Finding Evidence That Shows Candidates’ Seriousness About Procurement

Posted on August 21, 2016


Special thanks to Charles Dominick, SPSM3 of the Next Level Purchasing Association for this guest post.

In the my previous post, I talked about ways to structure a job description to help find a rock star of a procurement employee by focusing on the qualifications you need and the qualifications you want.  However, let me caution you now that qualifications alone may not be enough.  You may deserve a candidate who not just knows procurement, but loves procurement.

How do you know if a candidate loves procurement?  Three pieces of evidence that suggest it:  contributions to the profession, intra-profession mobility, and certification.  We’ll explore each of these in this post.

Contributions To The Profession

Lots of people have occupied procurement positions.  According to the US Bureau of Labor Statistics, there are nearly a half-a-million people in the US who are buyers and purchasing agents.

Some of those half-million people are making a difference in their roles.  Others are pretty much taking up space.

Those who are making a difference also recognize the need to make a name for themselves, both internally within their organizations and externally within the procurement community.  After all, if a cost savings tree falls in the procurement forest and no one is around to hear it, did it make a sound on the bottom line?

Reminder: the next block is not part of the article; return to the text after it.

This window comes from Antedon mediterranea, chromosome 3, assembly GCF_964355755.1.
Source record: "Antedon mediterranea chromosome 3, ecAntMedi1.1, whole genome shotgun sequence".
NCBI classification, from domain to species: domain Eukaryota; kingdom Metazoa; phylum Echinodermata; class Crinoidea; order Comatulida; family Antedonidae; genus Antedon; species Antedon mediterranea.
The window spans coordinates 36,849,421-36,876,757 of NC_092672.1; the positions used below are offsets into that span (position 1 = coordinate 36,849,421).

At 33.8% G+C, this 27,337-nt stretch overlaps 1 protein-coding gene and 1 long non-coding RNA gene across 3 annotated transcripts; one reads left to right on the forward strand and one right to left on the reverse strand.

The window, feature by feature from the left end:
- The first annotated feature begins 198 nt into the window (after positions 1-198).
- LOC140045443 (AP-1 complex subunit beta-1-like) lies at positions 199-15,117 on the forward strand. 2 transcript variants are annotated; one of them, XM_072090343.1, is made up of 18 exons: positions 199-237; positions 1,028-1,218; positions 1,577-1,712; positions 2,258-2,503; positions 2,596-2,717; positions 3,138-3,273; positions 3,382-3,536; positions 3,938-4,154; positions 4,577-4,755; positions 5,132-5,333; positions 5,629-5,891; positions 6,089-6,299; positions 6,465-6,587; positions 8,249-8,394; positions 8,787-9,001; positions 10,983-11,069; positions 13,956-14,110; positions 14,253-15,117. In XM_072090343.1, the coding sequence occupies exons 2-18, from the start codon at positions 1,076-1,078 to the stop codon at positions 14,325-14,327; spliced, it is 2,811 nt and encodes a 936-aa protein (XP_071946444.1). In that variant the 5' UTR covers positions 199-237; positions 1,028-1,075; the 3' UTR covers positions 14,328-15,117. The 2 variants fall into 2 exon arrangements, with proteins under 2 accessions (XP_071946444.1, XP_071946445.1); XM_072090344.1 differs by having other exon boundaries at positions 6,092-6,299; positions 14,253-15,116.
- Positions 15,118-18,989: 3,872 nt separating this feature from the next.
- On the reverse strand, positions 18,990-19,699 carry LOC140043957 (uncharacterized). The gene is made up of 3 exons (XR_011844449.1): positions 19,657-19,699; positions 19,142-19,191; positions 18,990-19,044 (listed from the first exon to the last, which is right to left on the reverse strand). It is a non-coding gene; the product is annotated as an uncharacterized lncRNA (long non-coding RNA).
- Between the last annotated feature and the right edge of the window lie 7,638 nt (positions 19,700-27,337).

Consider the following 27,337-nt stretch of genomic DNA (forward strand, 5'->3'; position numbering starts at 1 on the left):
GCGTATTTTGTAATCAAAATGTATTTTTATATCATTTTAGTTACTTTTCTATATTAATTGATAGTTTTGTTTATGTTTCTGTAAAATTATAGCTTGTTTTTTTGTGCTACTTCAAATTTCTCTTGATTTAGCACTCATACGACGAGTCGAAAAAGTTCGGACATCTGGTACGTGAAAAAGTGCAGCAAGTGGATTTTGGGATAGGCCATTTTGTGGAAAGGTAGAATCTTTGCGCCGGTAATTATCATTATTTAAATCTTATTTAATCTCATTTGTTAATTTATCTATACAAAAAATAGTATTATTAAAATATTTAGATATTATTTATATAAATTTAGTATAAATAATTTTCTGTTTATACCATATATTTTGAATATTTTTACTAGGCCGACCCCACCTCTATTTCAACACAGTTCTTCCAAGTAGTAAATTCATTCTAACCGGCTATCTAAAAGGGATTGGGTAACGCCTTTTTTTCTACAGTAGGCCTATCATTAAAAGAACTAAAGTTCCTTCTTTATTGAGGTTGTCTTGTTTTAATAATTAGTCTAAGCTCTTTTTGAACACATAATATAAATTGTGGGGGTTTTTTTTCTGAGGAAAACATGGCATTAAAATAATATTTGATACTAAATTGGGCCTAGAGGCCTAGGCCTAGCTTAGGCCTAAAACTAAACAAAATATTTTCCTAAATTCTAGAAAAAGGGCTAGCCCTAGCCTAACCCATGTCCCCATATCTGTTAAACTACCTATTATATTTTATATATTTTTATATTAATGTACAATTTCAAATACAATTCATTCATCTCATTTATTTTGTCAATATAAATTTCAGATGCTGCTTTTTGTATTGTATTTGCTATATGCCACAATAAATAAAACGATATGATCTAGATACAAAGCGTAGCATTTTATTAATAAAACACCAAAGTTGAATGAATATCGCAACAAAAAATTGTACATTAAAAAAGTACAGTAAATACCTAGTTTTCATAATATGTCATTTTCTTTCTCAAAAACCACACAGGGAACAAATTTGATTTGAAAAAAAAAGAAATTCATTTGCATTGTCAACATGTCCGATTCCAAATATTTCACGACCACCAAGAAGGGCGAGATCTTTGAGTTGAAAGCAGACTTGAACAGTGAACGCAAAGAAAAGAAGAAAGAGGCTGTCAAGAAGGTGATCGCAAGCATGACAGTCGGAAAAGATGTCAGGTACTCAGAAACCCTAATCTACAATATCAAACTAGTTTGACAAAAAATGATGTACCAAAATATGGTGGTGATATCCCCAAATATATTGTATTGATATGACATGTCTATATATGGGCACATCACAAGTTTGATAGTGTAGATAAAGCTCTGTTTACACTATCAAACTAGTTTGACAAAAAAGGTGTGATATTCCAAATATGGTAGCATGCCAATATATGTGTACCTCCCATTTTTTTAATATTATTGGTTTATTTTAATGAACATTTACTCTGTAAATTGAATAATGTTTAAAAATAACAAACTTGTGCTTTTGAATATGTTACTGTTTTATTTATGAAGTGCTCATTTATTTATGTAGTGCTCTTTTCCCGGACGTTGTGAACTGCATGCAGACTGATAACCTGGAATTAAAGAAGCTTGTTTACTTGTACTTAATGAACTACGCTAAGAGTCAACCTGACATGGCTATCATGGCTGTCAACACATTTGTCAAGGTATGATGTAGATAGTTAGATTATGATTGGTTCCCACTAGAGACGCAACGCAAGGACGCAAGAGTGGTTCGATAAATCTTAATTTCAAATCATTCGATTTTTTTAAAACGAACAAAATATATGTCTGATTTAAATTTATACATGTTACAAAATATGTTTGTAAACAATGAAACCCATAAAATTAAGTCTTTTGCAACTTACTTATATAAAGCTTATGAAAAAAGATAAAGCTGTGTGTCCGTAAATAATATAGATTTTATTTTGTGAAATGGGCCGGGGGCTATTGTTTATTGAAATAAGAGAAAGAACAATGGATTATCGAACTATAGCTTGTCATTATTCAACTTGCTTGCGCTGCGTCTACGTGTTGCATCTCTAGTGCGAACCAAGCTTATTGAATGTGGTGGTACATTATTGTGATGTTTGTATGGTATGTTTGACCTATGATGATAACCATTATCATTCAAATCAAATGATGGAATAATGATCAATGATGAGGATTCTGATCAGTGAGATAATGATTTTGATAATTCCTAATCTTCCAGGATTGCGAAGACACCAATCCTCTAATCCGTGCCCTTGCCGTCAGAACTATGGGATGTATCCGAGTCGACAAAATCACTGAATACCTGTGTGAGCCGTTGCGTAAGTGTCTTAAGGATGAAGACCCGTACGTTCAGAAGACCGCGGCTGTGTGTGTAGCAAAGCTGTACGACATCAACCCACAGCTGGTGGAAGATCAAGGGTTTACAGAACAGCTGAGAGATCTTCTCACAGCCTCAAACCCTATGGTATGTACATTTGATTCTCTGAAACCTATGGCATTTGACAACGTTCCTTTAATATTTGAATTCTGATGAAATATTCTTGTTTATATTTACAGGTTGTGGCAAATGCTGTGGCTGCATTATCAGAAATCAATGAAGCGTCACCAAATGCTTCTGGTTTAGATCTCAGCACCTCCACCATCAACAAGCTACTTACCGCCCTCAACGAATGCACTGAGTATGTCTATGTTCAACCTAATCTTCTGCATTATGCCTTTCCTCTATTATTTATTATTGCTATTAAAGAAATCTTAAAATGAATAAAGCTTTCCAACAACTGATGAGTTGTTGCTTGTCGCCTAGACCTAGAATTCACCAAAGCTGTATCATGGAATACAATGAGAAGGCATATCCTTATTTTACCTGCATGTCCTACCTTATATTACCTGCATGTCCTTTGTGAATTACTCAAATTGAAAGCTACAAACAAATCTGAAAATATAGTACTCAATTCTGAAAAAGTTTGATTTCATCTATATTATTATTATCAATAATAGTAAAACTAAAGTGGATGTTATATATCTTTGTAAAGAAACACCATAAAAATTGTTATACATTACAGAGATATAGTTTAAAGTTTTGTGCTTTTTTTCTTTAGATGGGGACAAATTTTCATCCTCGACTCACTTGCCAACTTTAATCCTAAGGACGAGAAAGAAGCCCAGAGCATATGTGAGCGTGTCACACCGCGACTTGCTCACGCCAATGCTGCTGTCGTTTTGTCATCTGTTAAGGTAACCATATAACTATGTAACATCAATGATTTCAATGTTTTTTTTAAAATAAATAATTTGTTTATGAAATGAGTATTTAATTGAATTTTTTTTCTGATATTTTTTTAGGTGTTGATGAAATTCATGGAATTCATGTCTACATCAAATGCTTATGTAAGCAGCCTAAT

Those difference-makers speak at procurement conferences.  They author articles in trade publications.  They post questions and answers on the many LinkedIn Groups aimed at procurement professionals.

In other words, they don’t succeed in isolation.  They contribute to the profession.  And those contributions provide excellent evidence that a candidate is serious about procurement and likely to stick to it for the long-term.

Intra-Profession Mobility

Personally, I took a purchasing course in college.  I loved it.  I sought out – and found – a procurement position as my first job after graduation.  I haven’t left the procurement profession in the 20+ years since!

But it’s no secret that cases like mine have been the exception moreso than the rule.  Even with many colleges now offering degrees in supply chain management, millennials aren’t necessarily seeking out procurement roles as universities tend to consider disciplines like production control and logistics to be at least as important pieces of supply chain as they consider procurement to be.

So, again, just because someone has been in procurement doesn’t mean that they targeted that role and got exactly what they were shooting for.  But, if a candidate has a track record of staying in procurement even when they get new jobs, they may just love procurement.


A final indicator of a candidate’s seriousness about procurement is whether or not he or she has a procurement certification.  Unlike a college degree, which is likely to be highly generalized – “business administration” is a bit broad, isn’t it? – a certification in a profession shows that a candidate is truly interested in being a specialist.  A procurement certification demonstrates that a candidate:

  • Has learned some of the most strategic procurement practices
  • Has met third party standards for excellence in the profession
  • Is serious about procurement as his or her lifelong profession

 Make “Seriousness” About The Profession A Qualification

Now that you understand the importance of a demonstrated seriousness about procurement, you need to institutionalize it as a qualification on your job descriptions.  Phrases like “Visibility as a thought leader highly desirable,” “Progressive experience in procurement a plus,” and “SPSM Certification preferred” can help you attract higher-level talent.

Charles Dominick Serious Post


Posted in: Commentary